First Bite #1: Earlier this month, Cafe Luz announced its opening in the front room of Kitchen Incubator, a downtown co-op kitchen concept. The commercial kitchen in the back is rented out to chefs without a storefront or kitchen of their own and for small catering projects, while the front has now been cozily decorated with a handful of tables and comfy chairs to accommodate early morning caffeine fiends. The cafe provides free WiFi, so you can work away the morning sipping on seasonal roasts from Amaya Roasting, a Houston-based company. The little cafe is also equipped with a vintage soda machine with flavors such as Mexican Vanilla Coke, Dublin Dr Pepper and Vanilla Mint soda.
But what I really loved was the nice variety of pastries and sweets from Kitchen Incubator chefs, such as The Little Baker and Bread N’ Batter. Barista Frank Freeman’s coffee was surprisingly flavorful, too – strong without being bitter. A perfect morning pick-me-up: a cappuccino and The Little Baker’s imaginative Pie Pops (think ice cream push-up pops), which were cute and delicious. I had the s’more pop, but lemon icebox was also available. Flavors change daily.
I don’t expect that Luz will draw regular crowds from The Heights or Montrose – it’s not really a destination spot – but it will definitely switch things up downtown and provides the nearby UH-Downtown crowd with a cozy cafe.
First Bite #2: Lunch this week took us to Majorca Bistro & Tapas, a new restaurant in Midtown claiming a fusion of Spanish, Moroccan and Portuguese flavors. The décor definitely stands out – warm red walls, funky bullfighting frescos, red tablecloths and a bar that looks like it’s been in place for a decade at least. Overall it’s a great-looking restaurant. But after taking in the wonderful decorating, we realized that we were the only customers in the whole restaurant at 12:30 in the afternoon.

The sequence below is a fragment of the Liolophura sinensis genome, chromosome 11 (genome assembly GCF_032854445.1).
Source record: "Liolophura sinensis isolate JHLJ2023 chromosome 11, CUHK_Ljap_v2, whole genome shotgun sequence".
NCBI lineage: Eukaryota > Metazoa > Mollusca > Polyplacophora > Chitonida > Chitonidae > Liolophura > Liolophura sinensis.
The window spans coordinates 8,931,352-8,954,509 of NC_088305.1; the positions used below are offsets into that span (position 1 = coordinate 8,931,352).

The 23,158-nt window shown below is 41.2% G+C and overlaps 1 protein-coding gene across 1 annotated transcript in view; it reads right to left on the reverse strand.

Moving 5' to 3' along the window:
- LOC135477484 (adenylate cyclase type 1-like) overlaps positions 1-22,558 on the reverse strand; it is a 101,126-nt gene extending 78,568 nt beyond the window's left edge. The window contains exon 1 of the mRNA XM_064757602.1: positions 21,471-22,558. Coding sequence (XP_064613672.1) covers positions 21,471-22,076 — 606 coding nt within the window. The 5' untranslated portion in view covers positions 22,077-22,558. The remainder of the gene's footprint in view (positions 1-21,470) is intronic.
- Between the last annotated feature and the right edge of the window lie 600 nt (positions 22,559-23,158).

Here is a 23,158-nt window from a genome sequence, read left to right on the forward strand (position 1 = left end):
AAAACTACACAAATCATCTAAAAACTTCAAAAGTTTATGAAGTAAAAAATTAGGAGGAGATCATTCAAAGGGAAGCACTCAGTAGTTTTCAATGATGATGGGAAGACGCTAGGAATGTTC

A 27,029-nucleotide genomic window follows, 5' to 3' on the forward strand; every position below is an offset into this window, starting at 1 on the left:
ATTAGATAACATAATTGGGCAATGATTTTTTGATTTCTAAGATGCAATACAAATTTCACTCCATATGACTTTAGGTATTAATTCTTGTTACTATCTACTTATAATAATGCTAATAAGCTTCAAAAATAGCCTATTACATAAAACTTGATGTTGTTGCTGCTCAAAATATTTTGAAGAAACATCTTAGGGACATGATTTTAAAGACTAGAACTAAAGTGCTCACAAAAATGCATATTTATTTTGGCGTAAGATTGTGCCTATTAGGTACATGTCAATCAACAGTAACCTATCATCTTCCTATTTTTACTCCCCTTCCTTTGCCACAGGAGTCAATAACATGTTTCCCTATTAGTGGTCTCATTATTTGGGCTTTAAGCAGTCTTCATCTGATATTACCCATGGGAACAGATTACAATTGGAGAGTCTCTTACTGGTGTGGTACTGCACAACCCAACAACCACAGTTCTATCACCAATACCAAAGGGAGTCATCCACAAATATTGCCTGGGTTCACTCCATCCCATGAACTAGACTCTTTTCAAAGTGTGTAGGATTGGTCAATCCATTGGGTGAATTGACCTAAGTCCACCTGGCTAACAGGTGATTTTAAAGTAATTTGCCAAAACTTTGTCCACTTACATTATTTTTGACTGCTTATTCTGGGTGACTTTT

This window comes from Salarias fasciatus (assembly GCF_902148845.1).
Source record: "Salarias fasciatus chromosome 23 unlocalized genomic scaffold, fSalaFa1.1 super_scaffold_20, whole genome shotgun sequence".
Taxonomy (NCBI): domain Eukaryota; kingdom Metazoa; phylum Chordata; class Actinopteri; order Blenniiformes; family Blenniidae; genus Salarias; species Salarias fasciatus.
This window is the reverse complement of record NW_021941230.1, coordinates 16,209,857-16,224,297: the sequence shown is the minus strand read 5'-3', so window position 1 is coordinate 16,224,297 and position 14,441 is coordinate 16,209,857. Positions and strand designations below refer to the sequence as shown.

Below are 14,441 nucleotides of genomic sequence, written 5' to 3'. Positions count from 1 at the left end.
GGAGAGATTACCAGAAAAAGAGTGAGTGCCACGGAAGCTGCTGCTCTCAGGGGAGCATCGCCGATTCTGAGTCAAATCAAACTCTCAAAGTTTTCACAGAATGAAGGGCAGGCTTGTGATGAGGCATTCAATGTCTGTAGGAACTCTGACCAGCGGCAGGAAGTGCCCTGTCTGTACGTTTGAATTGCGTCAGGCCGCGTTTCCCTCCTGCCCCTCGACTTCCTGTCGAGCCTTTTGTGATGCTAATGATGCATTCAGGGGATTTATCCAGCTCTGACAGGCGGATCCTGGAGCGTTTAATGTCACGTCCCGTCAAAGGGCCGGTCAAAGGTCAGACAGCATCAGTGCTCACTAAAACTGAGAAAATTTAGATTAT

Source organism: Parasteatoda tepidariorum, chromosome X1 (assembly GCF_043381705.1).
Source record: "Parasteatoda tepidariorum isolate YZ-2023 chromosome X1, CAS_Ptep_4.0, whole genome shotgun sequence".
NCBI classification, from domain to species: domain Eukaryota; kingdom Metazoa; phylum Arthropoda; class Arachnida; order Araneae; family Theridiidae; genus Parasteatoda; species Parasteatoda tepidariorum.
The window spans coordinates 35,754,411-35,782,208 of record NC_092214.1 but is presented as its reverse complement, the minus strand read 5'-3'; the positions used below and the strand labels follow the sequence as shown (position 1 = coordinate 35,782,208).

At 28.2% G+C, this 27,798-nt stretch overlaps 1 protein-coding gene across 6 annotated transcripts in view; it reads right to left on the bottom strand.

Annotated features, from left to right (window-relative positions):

Looking over the menu, we had a clue. There was only one entrée (osso buco) for less than $20, and no separate lunch menu. We decided to be very Spanish and just have a selection of tapas. They were a mixed bag. We’ll start with the dismal and work up. The fried calamari was soggy and greasy – too-low heat too long, perhaps? A tiny wedge of potato-filled Spanish tortilla (i.e. omelet) was dull and cold.
The heartbreak of the meal was the bland and rubbery albondigas (meatballs). They will not be a contender in the Second Annual Meatball Invitational in 2012, I’m pretty sure. But they did have a cool presentation: four meatballs and tomato sauce in a Moroccan clay tagine, a sunny-side-up egg in the middle. The empanadillas (fried empanadas) had some promise but were soggy and – where’s the beef? – nearly empty of filling. Crazy enough the highlight of the meal, which we all three agreed we’d happily return to eat again, was the sweet onion soup: flavorful, if a little greasy, complex and delicious, with chunks of bread and a handful of grated manchego cheese. It was brilliant.
Majorca Bistro & Tapas has only been open about two weeks, so perhaps time will be good to it and it will have a chance to mature. We’re hoping so. We’d like more of that soup.
CAFE LUZ, 907 Franklin near Travis, 713-581-0609, cafeluzhouston.cc
MAJORCA BISTRO & TAPAS, 207-A Gray west of Bagby, 832-582-7176, majorcabistroandtapas.com